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ASU Gammage Celebrates 50th Anniversary

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More than 50 years ago, famed architect Frank Lloyd Wright walked the Arizona State University campus in Tempe with then-ASU President Grady Gammage. At the time, Gammage was looking for a way to make ASU a cultural center for the Phoenix area. Wright, meanwhile, had recently designed an opera house for Iraq’s King Faisal II, but the king had been assassinated before the building could be constructed, and Wright was looking for a new use for the design.

At one point, Wright put down his cane and said he had found the place where he would build a building with outstretched arms that said, “Welcome to ASU.”

That building became Grady Gammage Memorial Auditorium, which begins its 50th-anniversary season this month. Neither Gammage nor Wright lived to see the building completed, but Colleen Jennings-Roggensack says both would be proud of how the building (since rebranded as ASU Gammage) has evolved.

“What’s happened in the last 50 years is exactly what they thought would happen,” says Jennings-Roggensack, who has been ASU Gammage’s executive director since 1991. “It’s become the leading cultural center in the Southwest and the leading Broadway touring house in the country.”

Interestingly, she adds, Wright once said that all of his buildings should fall down after 50 years. But thanks to Gammage’s continuing evolution, it’s remained relevant and become an important part of the identity of ASU and the Phoenix area. That’s even more remarkable when you consider that the venue receives no financial support from the university.

Jennings-Roggensack helped bring Broadway shows to Gammage; the first time The Phantom of the Opera came there, it sold out in seven minutes. That change required extensive renovations to the Gammage stage, as well as the addition of ramp systems and accessible seating for disabled patrons. A national study showed that Broadway shows at Gammage pump $50 million into the local economy each year, Jennings-Roggensack says.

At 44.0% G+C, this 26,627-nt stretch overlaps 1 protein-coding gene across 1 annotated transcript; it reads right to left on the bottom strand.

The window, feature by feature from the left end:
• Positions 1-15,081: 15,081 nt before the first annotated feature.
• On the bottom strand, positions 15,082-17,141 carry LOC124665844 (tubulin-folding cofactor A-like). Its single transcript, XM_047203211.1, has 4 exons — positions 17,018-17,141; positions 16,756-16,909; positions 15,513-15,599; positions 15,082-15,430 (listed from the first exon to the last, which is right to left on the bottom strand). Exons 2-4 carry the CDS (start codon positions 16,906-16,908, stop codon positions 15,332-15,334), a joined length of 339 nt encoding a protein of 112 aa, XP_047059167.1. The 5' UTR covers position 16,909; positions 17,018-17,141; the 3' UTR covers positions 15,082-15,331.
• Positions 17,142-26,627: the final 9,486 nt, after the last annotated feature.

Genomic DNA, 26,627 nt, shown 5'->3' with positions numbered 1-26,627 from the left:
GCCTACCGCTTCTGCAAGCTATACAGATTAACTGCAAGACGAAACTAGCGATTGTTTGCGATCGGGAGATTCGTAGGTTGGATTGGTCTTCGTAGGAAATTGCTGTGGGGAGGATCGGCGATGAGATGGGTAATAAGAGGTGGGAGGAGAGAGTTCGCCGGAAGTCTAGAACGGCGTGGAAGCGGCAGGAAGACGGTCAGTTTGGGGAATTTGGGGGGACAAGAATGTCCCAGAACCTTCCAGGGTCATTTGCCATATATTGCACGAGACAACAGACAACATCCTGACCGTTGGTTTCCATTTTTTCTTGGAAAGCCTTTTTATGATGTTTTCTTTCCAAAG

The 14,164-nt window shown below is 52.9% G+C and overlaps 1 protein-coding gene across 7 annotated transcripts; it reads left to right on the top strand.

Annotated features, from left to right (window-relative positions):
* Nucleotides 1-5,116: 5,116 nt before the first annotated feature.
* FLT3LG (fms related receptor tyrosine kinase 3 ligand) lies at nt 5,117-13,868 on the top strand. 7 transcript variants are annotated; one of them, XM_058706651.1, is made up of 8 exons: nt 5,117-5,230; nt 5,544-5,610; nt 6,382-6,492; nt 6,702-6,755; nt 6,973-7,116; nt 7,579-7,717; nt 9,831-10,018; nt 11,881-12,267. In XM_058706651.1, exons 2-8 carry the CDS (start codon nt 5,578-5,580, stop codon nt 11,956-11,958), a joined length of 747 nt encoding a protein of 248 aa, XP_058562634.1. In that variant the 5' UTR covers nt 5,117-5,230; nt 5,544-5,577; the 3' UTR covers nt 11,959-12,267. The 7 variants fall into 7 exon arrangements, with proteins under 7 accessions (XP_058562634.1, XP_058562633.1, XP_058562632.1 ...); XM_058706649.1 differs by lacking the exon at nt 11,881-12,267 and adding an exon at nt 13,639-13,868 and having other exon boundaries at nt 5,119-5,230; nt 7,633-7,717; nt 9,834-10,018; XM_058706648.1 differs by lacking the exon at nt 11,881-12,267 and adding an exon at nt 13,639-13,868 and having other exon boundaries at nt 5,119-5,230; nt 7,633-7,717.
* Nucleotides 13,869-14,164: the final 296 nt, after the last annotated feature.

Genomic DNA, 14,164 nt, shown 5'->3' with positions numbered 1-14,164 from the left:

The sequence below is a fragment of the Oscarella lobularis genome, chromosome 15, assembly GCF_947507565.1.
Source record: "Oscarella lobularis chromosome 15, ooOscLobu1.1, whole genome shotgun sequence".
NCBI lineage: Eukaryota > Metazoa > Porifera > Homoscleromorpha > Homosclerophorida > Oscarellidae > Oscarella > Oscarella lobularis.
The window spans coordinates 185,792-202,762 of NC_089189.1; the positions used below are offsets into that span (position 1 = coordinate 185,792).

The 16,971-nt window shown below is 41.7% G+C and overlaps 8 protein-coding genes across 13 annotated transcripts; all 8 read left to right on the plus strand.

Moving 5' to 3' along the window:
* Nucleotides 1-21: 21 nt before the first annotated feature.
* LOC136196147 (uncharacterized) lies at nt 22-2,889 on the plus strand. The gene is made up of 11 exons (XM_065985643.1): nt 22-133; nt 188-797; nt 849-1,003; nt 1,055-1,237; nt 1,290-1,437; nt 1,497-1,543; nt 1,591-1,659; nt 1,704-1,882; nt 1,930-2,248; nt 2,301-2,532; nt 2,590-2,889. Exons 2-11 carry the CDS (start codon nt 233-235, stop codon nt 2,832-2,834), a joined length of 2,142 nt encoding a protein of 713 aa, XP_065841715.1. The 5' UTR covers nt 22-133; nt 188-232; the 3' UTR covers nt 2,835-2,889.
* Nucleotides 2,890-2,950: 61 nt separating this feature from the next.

Gammage has been a place for political theater, too: A 2004 presidential debate between President George W. Bush and Sen. John Kerry was held there. Before that, in 1998, 30 sitting U.S. senators and former first lady Nancy Reagan came to Gammage for the funeral of Arizona’s Sen. Barry Goldwater. And President Bill Clinton first gave his “Bridge to the Future” speech from one of Gammage’s trademark arms.

Jennings-Roggensack also includes a less famous event among her favorite Gammage moments. At a Camp Broadway event in the venue’s lobby, she met a young girl who told her that her grandfather, who also was attending the event, had been one of the building’s construction workers. “I went over and met him,” she says, “and he said that he was one of the workers, but he had never been inside Gammage. I took them into the house and had them sit down, and I had their granddaughter get up on stage. She sang The Star-Spangled Banner. And we cried.”

To celebrate its 50th anniversary, ASU Gammage is hosting three residency projects:

  • A developmental workshop on BASETRACK, a multimedia performance based on the real worlds of modern-day Marines and their families;
  • Another developmental workshop on Lemon Andersen’s ToasT, a new play about Willie Green, a.k.a. “Dolomite”; and
  • A residency by Aaron Landsman, an actor, writer and director who has performed around the world.

There’s plenty more to say about ASU Gammage, but it’s a venue that you really should experience for yourself. For information about upcoming shows and other events, call 480-965-3434 or visit www.asugammage.com.

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